Police Trying to Track Down Bikers Who Shut Down 75

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    NEWSLETTERS

    Dallas police are trying to identify the motorcyclists who shut down northbound Central Expressway for nearly four minutes to perform stunts. (Published Monday, Jun 6, 2011)

    Dallas police are reviewing cellphone videos and photos of a group of motorcyclists who shut down northbound Central Expressway on Memorial Day weekend to perform stunts.

    While police don't typically chase sport bikers because it can endanger even more people on the road, they do plan to use technology to track them down.

    Police Reviewing Video of Bikers on Central Expressway

    [DFW] Police Reviewing Video of Bikers on Central Expressway
    Dallas police are trying to identify the motorcyclists who shut down northbound Central Expressway for nearly four minutes to perform stunts. (Published Monday, Jun 6, 2011)

    "It's a serious problem," Deputy Chief Brian Harvey said. "We have to maintain order for everyone who uses transportation system."

    Cellphone videos posted on YouTube show motorcyclists performing tricks and spray-painting graffiti on U.S. 75, shutting down the freeway for nearly four minutes. Police are using the photos and videos to try to identify the bikers.

    "Operating a vehicle in that manner is illegal," Harvey said. "It's called reckless driving. It endangers other drivers on the roadway."

    Harvey said the Dallas Police Department is working with regional partners such as the North Texas Tollway Authority to pinpoint when and where reckless rides take place.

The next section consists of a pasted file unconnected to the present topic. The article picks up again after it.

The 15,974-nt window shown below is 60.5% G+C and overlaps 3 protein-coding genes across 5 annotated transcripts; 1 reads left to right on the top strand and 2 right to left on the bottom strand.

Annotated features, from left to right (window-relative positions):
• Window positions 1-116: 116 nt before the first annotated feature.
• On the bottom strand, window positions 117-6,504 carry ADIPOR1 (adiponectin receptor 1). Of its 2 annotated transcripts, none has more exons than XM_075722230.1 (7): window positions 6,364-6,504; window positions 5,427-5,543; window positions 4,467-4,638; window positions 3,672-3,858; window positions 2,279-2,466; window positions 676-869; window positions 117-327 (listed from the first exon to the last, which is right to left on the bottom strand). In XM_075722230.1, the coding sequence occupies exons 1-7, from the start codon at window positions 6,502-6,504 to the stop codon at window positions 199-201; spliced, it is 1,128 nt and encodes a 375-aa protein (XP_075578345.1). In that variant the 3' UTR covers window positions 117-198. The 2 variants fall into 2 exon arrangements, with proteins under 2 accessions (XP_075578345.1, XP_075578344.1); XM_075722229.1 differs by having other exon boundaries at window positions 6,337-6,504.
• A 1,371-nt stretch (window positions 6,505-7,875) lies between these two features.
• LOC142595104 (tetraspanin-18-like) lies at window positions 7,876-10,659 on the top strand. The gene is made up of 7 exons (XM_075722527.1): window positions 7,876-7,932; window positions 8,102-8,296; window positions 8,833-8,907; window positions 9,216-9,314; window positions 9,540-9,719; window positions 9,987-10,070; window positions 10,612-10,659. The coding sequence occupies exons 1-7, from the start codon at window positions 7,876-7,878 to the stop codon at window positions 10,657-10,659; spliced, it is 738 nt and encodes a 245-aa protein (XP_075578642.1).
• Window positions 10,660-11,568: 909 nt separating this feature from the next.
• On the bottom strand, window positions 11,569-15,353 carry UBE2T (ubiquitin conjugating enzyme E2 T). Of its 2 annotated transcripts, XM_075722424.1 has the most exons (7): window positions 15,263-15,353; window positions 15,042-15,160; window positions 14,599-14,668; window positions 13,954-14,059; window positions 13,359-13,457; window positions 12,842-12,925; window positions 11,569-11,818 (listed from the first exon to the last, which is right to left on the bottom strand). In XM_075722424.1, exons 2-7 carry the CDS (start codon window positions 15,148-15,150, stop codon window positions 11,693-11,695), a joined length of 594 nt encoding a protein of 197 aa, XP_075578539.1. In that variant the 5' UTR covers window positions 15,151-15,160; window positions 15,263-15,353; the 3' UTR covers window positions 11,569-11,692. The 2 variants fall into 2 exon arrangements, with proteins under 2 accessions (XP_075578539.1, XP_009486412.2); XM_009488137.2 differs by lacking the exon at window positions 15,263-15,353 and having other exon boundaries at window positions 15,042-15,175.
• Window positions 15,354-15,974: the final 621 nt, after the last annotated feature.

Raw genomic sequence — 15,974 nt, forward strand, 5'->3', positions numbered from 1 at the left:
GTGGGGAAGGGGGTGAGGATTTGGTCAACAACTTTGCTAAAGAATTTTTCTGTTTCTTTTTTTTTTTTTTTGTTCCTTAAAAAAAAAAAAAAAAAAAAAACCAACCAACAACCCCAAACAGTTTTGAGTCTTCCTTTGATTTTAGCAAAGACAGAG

Harvey said he is also interested in talking with motorcycle groups to devise a safe time and place for them to ride.

    Amateur photographer Theresa Bello was a passenger in her husband's car as the bikers blew past.

    "It was just horrifying to watch, just horrifying," she said.

    She snapped pictures of a biker standing on his seat without his hands on the handlebars and of another biker with both feet on the highway.

    "Nobody that was driving around them was able to properly drive because we had to be watching what was the next thing to happen with these bikes," Bello said.

    "There needs to be a consequence," Bello said. "You have to drive safely, it's a privilege and a responsibility that comes with driving a vehicle."

    Drivers who come across dangerous bikers should get their license plate numbers.

    In Dallas, people can report incidents using iWatchDallas, an app for iPhones and Blackberries that lets people report tips anonymously 24-7. Police said two of the tips on last weekend's highway shutdown came from iWatchDallas.